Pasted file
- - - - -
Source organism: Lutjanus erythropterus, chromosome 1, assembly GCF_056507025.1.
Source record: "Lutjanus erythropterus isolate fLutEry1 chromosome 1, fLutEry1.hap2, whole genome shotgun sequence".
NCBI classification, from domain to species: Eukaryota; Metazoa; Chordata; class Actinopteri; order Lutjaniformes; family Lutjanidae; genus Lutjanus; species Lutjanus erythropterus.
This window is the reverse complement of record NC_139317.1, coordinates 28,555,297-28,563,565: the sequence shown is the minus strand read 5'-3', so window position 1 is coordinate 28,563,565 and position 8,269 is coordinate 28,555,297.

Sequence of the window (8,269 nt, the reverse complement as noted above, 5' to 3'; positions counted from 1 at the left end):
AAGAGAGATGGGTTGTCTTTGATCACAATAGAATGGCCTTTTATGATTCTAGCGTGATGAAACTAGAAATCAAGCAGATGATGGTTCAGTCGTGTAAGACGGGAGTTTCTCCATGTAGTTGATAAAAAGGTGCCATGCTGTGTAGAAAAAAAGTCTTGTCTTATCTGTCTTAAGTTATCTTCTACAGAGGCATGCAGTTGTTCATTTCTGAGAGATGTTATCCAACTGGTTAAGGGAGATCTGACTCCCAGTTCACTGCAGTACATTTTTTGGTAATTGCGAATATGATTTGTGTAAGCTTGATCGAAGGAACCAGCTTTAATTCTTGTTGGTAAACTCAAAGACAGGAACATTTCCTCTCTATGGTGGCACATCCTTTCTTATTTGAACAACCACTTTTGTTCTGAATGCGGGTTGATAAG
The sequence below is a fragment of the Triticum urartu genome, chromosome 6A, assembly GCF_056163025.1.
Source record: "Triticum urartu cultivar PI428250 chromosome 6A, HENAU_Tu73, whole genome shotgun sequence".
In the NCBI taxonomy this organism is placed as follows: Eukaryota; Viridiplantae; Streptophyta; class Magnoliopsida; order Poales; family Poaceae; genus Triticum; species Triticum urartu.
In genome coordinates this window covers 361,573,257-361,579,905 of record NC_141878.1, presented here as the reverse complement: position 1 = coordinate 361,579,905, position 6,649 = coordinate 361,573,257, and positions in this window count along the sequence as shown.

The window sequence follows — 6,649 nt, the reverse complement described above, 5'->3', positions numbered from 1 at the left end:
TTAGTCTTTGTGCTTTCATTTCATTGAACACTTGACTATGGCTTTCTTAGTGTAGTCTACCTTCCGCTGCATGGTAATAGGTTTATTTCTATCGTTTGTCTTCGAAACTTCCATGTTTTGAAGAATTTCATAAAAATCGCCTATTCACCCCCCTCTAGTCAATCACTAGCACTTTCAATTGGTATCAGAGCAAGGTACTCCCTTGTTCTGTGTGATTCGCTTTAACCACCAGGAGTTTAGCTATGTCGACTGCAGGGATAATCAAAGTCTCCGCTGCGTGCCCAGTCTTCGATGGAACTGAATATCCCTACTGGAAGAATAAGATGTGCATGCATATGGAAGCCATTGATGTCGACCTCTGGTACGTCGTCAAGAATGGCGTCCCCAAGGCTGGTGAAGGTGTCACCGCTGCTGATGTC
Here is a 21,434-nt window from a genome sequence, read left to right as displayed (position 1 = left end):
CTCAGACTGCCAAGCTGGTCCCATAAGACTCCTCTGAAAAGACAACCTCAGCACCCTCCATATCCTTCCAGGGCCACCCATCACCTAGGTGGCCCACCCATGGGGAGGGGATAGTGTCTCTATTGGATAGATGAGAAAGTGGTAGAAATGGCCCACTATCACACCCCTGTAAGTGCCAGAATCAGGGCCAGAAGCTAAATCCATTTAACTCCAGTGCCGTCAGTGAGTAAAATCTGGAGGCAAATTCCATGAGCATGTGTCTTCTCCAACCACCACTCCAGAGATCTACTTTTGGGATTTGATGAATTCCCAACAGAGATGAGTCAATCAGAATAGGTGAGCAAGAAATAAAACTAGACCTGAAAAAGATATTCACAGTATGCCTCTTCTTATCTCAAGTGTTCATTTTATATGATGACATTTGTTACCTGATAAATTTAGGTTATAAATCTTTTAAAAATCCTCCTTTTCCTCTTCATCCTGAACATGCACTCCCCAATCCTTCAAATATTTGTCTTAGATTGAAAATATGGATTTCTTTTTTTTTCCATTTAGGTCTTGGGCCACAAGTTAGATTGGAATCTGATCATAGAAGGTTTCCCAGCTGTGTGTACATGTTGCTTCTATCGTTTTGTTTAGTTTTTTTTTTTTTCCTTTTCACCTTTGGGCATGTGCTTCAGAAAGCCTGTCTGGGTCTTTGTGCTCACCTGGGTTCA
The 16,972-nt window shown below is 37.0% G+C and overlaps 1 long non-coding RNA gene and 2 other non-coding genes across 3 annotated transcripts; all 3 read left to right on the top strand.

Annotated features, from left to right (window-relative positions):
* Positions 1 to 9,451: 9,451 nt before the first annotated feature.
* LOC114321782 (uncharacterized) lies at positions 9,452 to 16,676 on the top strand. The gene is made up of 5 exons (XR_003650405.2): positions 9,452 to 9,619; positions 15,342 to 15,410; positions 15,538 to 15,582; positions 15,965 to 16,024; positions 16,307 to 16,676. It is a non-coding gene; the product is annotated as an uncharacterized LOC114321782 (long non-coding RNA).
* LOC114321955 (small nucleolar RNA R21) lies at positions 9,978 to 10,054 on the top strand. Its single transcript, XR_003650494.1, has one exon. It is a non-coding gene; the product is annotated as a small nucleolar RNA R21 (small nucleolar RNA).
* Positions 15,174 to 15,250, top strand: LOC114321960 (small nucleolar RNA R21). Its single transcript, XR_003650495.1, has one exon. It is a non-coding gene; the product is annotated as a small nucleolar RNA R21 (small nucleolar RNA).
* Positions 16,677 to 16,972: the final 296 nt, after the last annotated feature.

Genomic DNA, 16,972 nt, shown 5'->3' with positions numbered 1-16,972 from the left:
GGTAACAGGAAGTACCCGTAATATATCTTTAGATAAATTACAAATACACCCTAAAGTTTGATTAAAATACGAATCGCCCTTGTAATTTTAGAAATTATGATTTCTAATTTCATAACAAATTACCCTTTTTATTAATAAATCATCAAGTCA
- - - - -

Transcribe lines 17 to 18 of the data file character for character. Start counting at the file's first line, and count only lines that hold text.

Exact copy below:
* Positions 1 to 9,451: 9,451 nt before the first annotated feature.
* LOC114321782 (uncharacterized) lies at positions 9,452 to 16,676 on the top strand. The gene is made up of 5 exons (XR_003650405.2): positions 9,452 to 9,619; positions 15,342 to 15,410; positions 15,538 to 15,582; positions 15,965 to 16,024; positions 16,307 to 16,676. It is a non-coding gene; the product is annotated as an uncharacterized LOC114321782 (long non-coding RNA).